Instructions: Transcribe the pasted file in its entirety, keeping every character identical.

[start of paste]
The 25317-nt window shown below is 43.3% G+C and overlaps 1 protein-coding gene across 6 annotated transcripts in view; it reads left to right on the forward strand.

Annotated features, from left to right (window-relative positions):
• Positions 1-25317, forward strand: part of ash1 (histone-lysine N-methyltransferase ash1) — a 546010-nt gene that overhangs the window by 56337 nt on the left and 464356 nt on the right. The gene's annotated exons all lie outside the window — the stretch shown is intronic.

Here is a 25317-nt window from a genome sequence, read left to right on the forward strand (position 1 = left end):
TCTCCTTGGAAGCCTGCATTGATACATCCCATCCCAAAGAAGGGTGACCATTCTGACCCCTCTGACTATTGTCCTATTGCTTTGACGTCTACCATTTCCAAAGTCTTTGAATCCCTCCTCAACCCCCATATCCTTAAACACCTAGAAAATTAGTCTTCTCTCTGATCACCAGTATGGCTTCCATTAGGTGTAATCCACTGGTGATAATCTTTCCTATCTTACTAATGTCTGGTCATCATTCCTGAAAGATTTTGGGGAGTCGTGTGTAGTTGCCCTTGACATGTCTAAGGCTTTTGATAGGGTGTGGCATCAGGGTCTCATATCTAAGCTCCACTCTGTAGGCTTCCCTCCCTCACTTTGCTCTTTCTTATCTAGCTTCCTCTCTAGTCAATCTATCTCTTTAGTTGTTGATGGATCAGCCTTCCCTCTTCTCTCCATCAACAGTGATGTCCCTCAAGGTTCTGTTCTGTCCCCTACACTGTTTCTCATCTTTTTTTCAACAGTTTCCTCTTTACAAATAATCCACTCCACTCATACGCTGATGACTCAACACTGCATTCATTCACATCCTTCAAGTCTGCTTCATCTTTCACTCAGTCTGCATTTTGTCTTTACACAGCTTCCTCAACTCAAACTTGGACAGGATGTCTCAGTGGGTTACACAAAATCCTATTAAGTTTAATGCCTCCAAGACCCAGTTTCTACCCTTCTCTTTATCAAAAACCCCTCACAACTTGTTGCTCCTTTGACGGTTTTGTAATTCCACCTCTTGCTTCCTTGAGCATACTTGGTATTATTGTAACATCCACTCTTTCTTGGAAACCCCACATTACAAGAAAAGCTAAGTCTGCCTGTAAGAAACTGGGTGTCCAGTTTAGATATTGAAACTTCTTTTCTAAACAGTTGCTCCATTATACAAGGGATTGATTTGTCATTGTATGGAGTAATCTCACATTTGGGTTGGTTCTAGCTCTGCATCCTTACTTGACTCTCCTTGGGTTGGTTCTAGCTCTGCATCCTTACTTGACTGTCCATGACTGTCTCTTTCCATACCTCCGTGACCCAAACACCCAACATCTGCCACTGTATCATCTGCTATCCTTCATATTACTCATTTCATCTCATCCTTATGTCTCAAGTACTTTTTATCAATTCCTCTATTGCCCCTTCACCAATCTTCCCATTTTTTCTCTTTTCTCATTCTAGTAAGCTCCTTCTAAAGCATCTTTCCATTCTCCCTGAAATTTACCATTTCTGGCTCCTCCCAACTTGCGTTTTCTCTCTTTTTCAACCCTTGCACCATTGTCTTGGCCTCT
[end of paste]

The 25317-nt window shown below is 43.3% G+C and overlaps 1 protein-coding gene across 6 annotated transcripts in view; it reads left to right on the forward strand.

Annotated features, from left to right (window-relative positions):
• Positions 1-25317, forward strand: part of ash1 (histone-lysine N-methyltransferase ash1) — a 546010-nt gene that overhangs the window by 56337 nt on the left and 464356 nt on the right. The gene's annotated exons all lie outside the window — the stretch shown is intronic.

Here is a 25317-nt window from a genome sequence, read left to right on the forward strand (position 1 = left end):
TCTCCTTGGAAGCCTGCATTGATACATCCCATCCCAAAGAAGGGTGACCATTCTGACCCCTCTGACTATTGTCCTATTGCTTTGACGTCTACCATTTCCAAAGTCTTTGAATCCCTCCTCAACCCCCATATCCTTAAACACCTAGAAAATTAGTCTTCTCTCTGATCACCAGTATGGCTTCCATTAGGTGTAATCCACTGGTGATAATCTTTCCTATCTTACTAATGTCTGGTCATCATTCCTGAAAGATTTTGGGGAGTCGTGTGTAGTTGCCCTTGACATGTCTAAGGCTTTTGATAGGGTGTGGCATCAGGGTCTCATATCTAAGCTCCACTCTGTAGGCTTCCCTCCCTCACTTTGCTCTTTCTTATCTAGCTTCCTCTCTAGTCAATCTATCTCTTTAGTTGTTGATGGATCAGCCTTCCCTCTTCTCTCCATCAACAGTGATGTCCCTCAAGGTTCTGTTCTGTCCCCTACACTGTTTCTCATCTTTTTTTCAACAGTTTCCTCTTTACAAATAATCCACTCCACTCATACGCTGATGACTCAACACTGCATTCATTCACATCCTTCAAGTCTGCTTCATCTTTCACTCAGTCTGCATTTTGTCTTTACACAGCTTCCTCAACTCAAACTTGGACAGGATGTCTCAGTGGGTTACACAAAATCCTATTAAGTTTAATGCCTCCAAGACCCAGTTTCTACCCTTCTCTTTATCAAAAACCCCTCACAACTTGTTGCTCCTTTGACGGTTTTGTAATTCCACCTCTTGCTTCCTTGAGCATACTTGGTATTATTGTAACATCCACTCTTTCTTGGAAACCCCACATTACAAGAAAAGCTAAGTCTGCCTGTAAGAAACTGGGTGTCCAGTTTAGATATTGAAACTTCTTTTCTAAACAGTTGCTCCATTATACAAGGGATTGATTTGTCATTGTATGGAGTAATCTCACATTTGGGTTGGTTCTAGCTCTGCATCCTTACTTGACTCTCCTTGGGTTGGTTCTAGCTCTGCATCCTTACTTGACTGTCCATGACTGTCTCTTTCCATACCTCCGTGACCCAAACACCCAACATCTGCCACTGTATCATCTGCTATCCTTCATATTACTCATTTCATCTCATCCTTATGTCTCAAGTACTTTTTATCAATTCCTCTATTGCCCCTTCACCAATCTTCCCATTTTTTCTCTTTTCTCATTCTAGTAAGCTCCTTCTAAAGCATCTTTCCATTCTCCCTGAAATTTACCATTTCTGGCTCCTCCCAACTTGCGTTTTCTCTCTTTTTCAACCCTTGCACCATTGTCTTGGCCTCT